Separate the freehold and leases?

Separate the freehold and leases?

11:38 AM, 16th September 2021, About 2 years ago 6

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I own the upstairs flat in a converted house of two flats. I also own a 50% share of the freehold.

I have had an offer accepted on the ground floor flat and the other 50% share of freehold, which I’m buying with my partner. So I will co-own the freehold with my partner, and one lease will be in both of our names, and the other in just my name.

As I am renewing the leases, should I keep ground rent terms in there so that I can sell the two flats as leaseholds in the future and then sell the freehold on separately?

Or shall I keep it simple and keep them as “share of freehold” arrangements.

Would appreciate some insight!



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10:00 AM, 17th September 2021, About 2 years ago

A leaseholder owning the 'share of freehold' in personal names is not a good idea. It means that each time a leaseholder sells their flat and their share of freehold - the freehold needs to be sold from the old peeps to the new peeps.

It's better to sell the freehold to a company with two shares. Then when the leaseholders change, the freehold ownership can/could change by way of a share transfer ... which incurs no conveyancing charges. Not cheaper now, but cheaper forever in the future.

Ian Narbeth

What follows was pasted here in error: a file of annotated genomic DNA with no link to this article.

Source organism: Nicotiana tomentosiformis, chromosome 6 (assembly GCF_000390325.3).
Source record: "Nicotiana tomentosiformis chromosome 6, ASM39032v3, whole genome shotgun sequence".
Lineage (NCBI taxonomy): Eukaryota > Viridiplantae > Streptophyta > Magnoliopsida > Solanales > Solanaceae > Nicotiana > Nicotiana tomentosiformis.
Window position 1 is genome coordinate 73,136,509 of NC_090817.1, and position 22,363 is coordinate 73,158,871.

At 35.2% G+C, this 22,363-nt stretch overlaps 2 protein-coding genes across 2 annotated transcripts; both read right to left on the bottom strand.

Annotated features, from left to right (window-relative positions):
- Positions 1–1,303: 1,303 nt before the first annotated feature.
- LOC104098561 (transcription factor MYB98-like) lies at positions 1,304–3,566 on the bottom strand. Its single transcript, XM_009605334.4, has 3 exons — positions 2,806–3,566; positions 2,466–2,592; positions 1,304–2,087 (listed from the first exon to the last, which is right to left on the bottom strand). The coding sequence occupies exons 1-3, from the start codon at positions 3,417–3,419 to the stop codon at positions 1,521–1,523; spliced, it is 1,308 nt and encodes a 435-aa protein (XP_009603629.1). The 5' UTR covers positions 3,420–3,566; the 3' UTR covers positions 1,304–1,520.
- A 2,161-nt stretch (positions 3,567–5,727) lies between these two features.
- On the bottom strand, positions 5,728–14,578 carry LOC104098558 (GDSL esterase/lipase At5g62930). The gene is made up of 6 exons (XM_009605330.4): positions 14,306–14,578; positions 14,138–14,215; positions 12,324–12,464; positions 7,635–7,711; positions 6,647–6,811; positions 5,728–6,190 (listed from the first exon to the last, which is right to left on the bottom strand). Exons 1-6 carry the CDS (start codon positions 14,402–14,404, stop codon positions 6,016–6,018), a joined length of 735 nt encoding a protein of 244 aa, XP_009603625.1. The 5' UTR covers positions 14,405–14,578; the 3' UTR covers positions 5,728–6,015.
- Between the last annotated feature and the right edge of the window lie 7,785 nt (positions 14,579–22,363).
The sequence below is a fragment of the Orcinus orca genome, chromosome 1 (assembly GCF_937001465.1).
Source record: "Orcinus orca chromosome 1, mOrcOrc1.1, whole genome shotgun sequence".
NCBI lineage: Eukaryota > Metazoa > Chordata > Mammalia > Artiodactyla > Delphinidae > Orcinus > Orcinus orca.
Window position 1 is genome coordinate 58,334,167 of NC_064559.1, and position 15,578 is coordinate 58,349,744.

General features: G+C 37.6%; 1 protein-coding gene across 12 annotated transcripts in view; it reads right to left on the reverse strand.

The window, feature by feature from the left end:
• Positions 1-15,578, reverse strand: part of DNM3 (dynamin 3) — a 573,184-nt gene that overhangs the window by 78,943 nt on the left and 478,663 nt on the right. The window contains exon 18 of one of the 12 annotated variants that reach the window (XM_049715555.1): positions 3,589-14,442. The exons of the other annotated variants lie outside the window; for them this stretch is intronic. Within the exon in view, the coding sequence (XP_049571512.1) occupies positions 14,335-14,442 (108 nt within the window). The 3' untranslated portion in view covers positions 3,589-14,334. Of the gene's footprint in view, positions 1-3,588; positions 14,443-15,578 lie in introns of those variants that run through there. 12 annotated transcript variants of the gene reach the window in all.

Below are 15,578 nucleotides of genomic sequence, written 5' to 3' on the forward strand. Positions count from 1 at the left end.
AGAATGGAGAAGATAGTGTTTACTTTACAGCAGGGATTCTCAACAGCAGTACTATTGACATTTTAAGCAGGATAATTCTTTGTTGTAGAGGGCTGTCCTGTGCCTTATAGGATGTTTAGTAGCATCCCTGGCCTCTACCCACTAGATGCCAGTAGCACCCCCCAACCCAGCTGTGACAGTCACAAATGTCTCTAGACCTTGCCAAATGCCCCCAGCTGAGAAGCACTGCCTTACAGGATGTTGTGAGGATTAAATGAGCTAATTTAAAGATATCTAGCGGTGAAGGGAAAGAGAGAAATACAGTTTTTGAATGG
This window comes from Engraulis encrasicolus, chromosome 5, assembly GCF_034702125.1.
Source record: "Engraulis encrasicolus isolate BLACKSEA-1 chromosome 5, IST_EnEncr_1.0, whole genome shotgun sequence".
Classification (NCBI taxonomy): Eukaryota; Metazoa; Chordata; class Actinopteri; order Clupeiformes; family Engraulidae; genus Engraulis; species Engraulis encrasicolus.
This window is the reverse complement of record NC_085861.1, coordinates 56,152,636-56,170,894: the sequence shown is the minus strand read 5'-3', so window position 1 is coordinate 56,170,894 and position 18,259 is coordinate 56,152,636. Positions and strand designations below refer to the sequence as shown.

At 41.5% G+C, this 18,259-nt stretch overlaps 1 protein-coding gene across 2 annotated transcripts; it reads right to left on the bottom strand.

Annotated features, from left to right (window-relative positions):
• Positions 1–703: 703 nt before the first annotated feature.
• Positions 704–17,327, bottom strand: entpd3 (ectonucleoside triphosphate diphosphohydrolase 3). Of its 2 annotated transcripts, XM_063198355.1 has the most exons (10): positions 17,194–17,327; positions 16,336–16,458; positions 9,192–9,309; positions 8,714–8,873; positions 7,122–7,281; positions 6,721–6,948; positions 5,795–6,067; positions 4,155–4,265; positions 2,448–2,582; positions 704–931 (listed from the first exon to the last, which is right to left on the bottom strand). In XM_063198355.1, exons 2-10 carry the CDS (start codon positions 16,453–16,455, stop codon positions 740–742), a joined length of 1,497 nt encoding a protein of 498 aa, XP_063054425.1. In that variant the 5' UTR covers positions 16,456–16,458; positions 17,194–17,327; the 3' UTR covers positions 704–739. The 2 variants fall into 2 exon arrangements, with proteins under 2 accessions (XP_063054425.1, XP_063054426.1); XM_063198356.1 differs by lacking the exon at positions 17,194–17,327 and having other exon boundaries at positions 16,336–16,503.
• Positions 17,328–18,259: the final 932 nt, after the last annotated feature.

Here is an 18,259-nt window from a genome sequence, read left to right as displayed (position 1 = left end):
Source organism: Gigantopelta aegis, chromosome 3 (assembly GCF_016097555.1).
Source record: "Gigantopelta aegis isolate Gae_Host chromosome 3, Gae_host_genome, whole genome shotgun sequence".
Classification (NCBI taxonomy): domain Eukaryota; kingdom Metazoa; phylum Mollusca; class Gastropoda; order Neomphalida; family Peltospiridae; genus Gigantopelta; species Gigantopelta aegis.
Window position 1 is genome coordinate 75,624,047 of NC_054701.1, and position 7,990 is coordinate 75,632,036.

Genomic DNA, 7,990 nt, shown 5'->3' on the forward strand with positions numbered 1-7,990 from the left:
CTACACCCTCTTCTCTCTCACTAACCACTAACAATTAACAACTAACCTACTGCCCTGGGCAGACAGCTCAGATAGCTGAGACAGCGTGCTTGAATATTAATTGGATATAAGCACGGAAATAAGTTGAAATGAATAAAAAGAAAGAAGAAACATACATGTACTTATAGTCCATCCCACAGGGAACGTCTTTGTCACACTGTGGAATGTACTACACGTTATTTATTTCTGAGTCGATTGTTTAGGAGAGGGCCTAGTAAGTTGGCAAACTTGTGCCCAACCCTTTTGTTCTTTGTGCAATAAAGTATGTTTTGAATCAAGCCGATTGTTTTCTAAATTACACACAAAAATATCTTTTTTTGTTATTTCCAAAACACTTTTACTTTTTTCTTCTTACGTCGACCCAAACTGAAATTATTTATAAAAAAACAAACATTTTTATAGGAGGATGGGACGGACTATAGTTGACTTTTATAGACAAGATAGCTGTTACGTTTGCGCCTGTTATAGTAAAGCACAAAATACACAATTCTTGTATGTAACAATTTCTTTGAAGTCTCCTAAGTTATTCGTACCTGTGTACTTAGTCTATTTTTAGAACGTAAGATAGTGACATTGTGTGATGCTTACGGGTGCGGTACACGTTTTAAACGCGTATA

10:02 AM, 17th September 2021, About 2 years ago

I am not quite clear what the end position will be. The freehold and a lease cannot be held in the same hands. A and B can be landlords of A alone and A can be landlord of A and B but A and B cannot be landlords of A and B. When you have cleared that up, I suggest you voluntarily "enfranchise" and grant long leases at a nominal rent, say £100 a year.
I would not think of selling the freehold separately. You just create problems for the leaseholders if they don't own a share in it. It will be simpler to sell the first lease to the first buyer and the second lease plus freehold to the second buyer. Having acquired the freehold I would not split it until you leave altogether. This is because you then control the timing and quality of repairs and maintenance.

Judith Wordsworth

10:25 AM, 17th September 2021, About 2 years ago

In property law the freeholder (lessor/landlord) ie owner of the building would grant a lease to each flat (lessee/tenant) for X number of years and could be a person (company) not related to the leaseholds.
Buying or acquiring a share of the freehold does not change that relationship even though the "owner" of one or both of the leasehold titles is also now a named freeholder.
Once you and your partner purchase the ground floor flat the share of the freehold is transferred from you and seller to you (50% for the upper flat +25% ground floor goat) and your partner (25%) with the upper lease in your name and the ground floor lease in joint names. After registration is completed you could submit a TR1 to change to 50/50 of the freehold into your joint names.
Personally I would do a Deed of Variation as opposed to a surrender and regrant of each lease. Varying the annual rent (ground rent) to a peppercorn and the term to 999 years. Dead simple to do. Also do it before you think of selling as currently Land Registry are taking minimum of 9 months to register unless they agree to expedite.
When you come to sell each flat I would sell each with the benefit of 50% of the freehold.